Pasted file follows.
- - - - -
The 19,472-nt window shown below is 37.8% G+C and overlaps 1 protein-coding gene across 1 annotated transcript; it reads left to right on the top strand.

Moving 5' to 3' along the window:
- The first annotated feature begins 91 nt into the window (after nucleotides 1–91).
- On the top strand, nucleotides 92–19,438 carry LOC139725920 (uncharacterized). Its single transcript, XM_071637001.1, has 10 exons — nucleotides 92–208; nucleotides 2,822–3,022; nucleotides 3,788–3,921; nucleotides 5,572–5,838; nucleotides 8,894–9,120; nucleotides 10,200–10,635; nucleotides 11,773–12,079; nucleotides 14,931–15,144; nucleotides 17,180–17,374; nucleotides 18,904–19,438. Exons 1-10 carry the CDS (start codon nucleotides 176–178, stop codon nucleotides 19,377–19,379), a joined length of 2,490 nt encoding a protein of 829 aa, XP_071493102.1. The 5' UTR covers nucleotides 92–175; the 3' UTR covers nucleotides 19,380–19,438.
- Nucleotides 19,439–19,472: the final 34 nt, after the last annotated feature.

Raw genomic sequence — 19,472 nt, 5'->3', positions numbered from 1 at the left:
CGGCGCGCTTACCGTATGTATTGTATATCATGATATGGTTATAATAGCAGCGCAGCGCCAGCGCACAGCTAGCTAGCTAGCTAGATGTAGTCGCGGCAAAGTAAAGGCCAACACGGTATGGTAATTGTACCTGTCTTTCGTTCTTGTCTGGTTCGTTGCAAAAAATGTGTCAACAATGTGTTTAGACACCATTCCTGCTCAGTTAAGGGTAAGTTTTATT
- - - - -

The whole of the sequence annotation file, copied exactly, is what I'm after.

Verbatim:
The 19,472-nt window shown below is 37.8% G+C and overlaps 1 protein-coding gene across 1 annotated transcript; it reads left to right on the top strand.

Moving 5' to 3' along the window:
- The first annotated feature begins 91 nt into the window (after nucleotides 1–91).
- On the top strand, nucleotides 92–19,438 carry LOC139725920 (uncharacterized). Its single transcript, XM_071637001.1, has 10 exons — nucleotides 92–208; nucleotides 2,822–3,022; nucleotides 3,788–3,921; nucleotides 5,572–5,838; nucleotides 8,894–9,120; nucleotides 10,200–10,635; nucleotides 11,773–12,079; nucleotides 14,931–15,144; nucleotides 17,180–17,374; nucleotides 18,904–19,438. Exons 1-10 carry the CDS (start codon nucleotides 176–178, stop codon nucleotides 19,377–19,379), a joined length of 2,490 nt encoding a protein of 829 aa, XP_071493102.1. The 5' UTR covers nucleotides 92–175; the 3' UTR covers nucleotides 19,380–19,438.
- Nucleotides 19,439–19,472: the final 34 nt, after the last annotated feature.

Raw genomic sequence — 19,472 nt, 5'->3', positions numbered from 1 at the left:
CGGCGCGCTTACCGTATGTATTGTATATCATGATATGGTTATAATAGCAGCGCAGCGCCAGCGCACAGCTAGCTAGCTAGCTAGATGTAGTCGCGGCAAAGTAAAGGCCAACACGGTATGGTAATTGTACCTGTCTTTCGTTCTTGTCTGGTTCGTTGCAAAAAATGTGTCAACAATGTGTTTAGACACCATTCCTGCTCAGTTAAGGGTAAGTTTTATT